Born on January 4, 1643, in Woolsthorpe, England, Isaac Newton was an established physicist and mathematician, and is credited as one of the great minds of the 17th century Scientific Revolution.
With discoveries in optics, motion and mathematics, Newton developed the principles of modern physics.
In 1687, he published his most acclaimed work, Philosophiae Naturalis Principia Mathematica (Mathematical Principles of Natural Philosophy), which has been called the single most influential book on physics. Newton died in London on March 31, 1727.
Newtons Principia formulated the laws of motion and universal gravitation, which dominated scientists view of the physical universe for the next three centuries.
Newton also built the first practical reflecting telescope and developed a theory of colour based on the observation that a prism decomposes white light into the many colours of the visible spectrum.
A video documentary on Isaac Newton
Newton was a fellow of Trinity College and the second Lucasian Professor of Mathematics at the University of Cambridge. He was a devout but unorthodox Christian and, unusually for a member of the Cambridge faculty of the day, he refused to take holy orders in the Church of England, perhaps because he privately rejected the doctrine of the Trinity.
Beyond his work on the mathematical sciences, Newton dedicated much of his time to the study of biblical chronology and alchemy, but most of his work in those areas remained unpublished until long after his death.
In his later life, Newton became president of the Royal Society. He also served the British government as Warden and Master of the Royal Mint.
Life & Character
Isaac Newton was born prematurely on Christmas day 1642 (4 January 1643, New Style) in Woolsthorpe, a hamlet near Grantham in Lincolnshire.
When he was barely three years old Newtons mother, Hanna (Ayscough), placed her first born with his grandmother in order to remarry and raise a second family with Barnabas Smith, a wealthy rector from nearby North Witham.
Much has been made of Newtons posthumous birth, his prolonged separation from his mother, and his unrivaled hatred of his stepfather.
Until Hanna returned to Woolsthorpe in 1653 after the death of her second husband, Newton was denied his mothers attention, a possible clue to his complex character. Newtons childhood was anything but happy, and throughout his life he verged on emotional collapse, occasionally falling into violent and vindictive attacks against friend and foe alike.
Newton himself often told the story that he was inspired to formulate his theory of gravitation by watching the fall of an apple from a tree. Although it has been said that the apple story is a myth and that he did not arrive at his theory of gravity in any single moment, acquaintances of Newton such as William Stukeley, whose manuscript account of 1752 has been made available by the Royal Society do in fact confirm the incident, though not the cartoon version that the apple actually hit Newtons head. Stukeley recorded in his Memoirs of Sir Isaac Newtons Life a conversation with Newton in Kensington on 15 April 1726.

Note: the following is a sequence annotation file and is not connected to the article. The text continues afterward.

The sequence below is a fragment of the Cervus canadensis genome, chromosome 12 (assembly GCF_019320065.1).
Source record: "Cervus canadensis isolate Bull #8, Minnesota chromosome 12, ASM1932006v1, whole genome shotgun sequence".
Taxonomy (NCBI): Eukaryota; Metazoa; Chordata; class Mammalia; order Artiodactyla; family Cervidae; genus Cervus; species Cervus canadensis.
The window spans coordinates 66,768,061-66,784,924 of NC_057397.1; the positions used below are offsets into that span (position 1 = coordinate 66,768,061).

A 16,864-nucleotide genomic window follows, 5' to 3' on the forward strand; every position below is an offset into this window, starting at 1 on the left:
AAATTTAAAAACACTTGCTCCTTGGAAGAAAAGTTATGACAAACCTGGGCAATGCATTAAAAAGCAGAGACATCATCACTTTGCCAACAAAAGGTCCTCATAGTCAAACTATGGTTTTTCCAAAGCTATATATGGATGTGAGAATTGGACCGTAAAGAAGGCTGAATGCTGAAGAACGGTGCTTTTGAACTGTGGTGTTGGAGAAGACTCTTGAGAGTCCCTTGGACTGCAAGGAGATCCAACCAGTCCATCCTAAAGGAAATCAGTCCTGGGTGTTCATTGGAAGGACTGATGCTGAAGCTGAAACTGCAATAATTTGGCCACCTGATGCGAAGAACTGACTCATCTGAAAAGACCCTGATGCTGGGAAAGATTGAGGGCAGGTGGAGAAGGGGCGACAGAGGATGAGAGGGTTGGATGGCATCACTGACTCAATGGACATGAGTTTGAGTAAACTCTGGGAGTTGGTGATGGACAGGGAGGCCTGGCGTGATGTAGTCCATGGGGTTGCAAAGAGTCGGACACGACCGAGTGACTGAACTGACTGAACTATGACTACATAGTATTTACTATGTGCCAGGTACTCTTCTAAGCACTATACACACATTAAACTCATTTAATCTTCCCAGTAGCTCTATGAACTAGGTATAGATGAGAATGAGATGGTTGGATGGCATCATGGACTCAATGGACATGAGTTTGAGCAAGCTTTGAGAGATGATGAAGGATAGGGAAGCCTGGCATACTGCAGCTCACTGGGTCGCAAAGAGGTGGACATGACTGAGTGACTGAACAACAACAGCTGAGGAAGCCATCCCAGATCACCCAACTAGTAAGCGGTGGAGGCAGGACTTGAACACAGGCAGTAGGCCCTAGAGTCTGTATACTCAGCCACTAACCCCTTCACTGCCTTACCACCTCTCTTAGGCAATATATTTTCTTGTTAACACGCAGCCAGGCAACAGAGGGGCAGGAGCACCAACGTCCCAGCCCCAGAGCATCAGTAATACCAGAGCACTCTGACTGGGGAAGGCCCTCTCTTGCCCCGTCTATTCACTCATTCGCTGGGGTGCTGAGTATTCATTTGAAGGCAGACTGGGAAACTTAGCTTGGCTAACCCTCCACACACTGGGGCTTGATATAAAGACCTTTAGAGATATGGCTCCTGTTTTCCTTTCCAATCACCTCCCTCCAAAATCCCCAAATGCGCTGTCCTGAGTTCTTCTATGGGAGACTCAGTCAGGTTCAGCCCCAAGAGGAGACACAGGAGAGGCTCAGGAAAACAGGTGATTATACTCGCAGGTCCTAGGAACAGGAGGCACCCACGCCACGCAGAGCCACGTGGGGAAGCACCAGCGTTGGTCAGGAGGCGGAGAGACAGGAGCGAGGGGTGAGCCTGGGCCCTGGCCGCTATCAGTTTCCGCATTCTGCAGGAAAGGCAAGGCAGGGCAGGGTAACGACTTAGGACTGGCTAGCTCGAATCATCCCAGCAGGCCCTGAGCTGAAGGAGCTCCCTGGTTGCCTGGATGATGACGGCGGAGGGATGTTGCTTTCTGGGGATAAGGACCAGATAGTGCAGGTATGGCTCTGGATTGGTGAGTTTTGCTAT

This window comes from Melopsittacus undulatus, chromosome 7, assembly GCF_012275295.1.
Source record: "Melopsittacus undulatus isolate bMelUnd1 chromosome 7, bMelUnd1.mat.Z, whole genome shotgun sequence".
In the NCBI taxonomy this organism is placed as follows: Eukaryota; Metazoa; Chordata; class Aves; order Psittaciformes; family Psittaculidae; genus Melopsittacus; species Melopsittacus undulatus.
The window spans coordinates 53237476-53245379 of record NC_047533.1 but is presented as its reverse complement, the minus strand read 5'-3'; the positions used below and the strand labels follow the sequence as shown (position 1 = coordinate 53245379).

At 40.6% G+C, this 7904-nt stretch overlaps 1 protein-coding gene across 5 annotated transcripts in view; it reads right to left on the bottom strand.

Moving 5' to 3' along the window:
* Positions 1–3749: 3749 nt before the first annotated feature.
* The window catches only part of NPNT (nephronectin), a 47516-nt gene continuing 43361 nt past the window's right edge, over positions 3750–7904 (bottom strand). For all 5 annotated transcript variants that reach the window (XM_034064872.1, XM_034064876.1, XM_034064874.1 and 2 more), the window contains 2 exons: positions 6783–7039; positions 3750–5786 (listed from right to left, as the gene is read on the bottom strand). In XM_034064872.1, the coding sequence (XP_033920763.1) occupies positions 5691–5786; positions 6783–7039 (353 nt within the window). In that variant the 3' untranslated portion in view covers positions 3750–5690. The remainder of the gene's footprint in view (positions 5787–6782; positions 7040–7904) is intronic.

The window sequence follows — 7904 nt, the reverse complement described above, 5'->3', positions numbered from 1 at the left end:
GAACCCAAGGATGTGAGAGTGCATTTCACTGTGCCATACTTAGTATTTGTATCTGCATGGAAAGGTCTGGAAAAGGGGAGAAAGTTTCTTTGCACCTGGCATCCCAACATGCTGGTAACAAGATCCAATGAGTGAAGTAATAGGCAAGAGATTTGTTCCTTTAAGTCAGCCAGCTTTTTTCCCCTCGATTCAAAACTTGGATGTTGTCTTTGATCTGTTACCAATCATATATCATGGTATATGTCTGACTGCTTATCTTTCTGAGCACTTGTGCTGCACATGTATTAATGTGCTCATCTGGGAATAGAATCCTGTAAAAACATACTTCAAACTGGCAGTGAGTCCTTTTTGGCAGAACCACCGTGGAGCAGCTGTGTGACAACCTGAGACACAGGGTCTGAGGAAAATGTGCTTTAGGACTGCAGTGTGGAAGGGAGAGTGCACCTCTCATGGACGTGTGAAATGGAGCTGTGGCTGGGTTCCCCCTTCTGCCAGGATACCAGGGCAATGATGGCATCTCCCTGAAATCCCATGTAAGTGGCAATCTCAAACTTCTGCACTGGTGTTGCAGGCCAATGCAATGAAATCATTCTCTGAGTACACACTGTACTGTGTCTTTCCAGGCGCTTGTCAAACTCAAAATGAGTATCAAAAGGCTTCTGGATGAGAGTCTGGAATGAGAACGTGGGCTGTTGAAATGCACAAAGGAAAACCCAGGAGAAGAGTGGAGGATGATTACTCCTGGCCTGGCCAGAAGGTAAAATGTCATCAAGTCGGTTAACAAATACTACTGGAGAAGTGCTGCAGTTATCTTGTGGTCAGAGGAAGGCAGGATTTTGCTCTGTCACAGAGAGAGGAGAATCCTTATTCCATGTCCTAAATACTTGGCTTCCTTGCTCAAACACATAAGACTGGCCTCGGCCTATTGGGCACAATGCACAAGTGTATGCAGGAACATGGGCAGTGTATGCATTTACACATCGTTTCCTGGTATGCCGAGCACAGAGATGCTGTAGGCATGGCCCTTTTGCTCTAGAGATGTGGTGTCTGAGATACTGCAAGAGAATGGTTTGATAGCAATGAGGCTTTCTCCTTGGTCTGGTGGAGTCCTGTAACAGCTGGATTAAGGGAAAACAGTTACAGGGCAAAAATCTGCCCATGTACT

De analysi per aequationes numero terminorum infinitas (1669, published 1711) Method of Fluxions (1671) Of Natures Obvious Laws & Processes in Vegetation (unpublished, c. 1671–75) De motu corporum in gyrum (1684) Philosophiæ Naturalis Principia Mathematica (1687) Opticks (1704) Reports as Master of the Mint (1701–25) Arithmetica Universalis (1707) The System of the World, Optical Lectures, The Chronology of Ancient Kingdoms, (Amended) and De mundi systemate (published posthumously in 1728) Observations on Daniel and The Apocalypse of St. John (1733) Newton, Isaac (1991). Robinson, Arthur B., ed. Observations upon the Prophecies of Daniel, and the Apocalypse of St. John. Cave Junction, Oregon: Oregon Institute of Science and Medicine. ISBN 0-942487-02-8. (A facsimile edition of the 1733 work.) An Historical Account of Two Notable Corruptions of Scripture (1754)
He discovered gravitational force and established the three Universal Laws of Motion. By tying these discoveries to the work Johannes Kepler and his Laws of Planetary motion, he established classic mechanics the beginning of modern Physics.
Calculus gave scientist the tools to set up a theoretical model of a situation and still account for varying factors. This basic knowledge would help scientist such as Einstein to be able make even greater discoveries such as the Theory of Relativity and Nuclear Fission.
He is also famous for finding out that white light is composed of many colors.
In his last days He was obsessed with Alchemy as well.
A video on secret life of Isaac Newton
Newton died in his sleep in London on 20 March 1727 and was buried in Westminster Abbey. Voltaire was present at his funeral and praised the British for honoring a scientist of heretical religious beliefs with burial there.
A bachelor, he had divested much of his estate to relatives during his last years, and died intestate. After his death, Newtons hair was examined and found to contain mercury, probably resulting from his alchemical pursuits.
Mercury poisoning could explain Newtons eccentricity in late life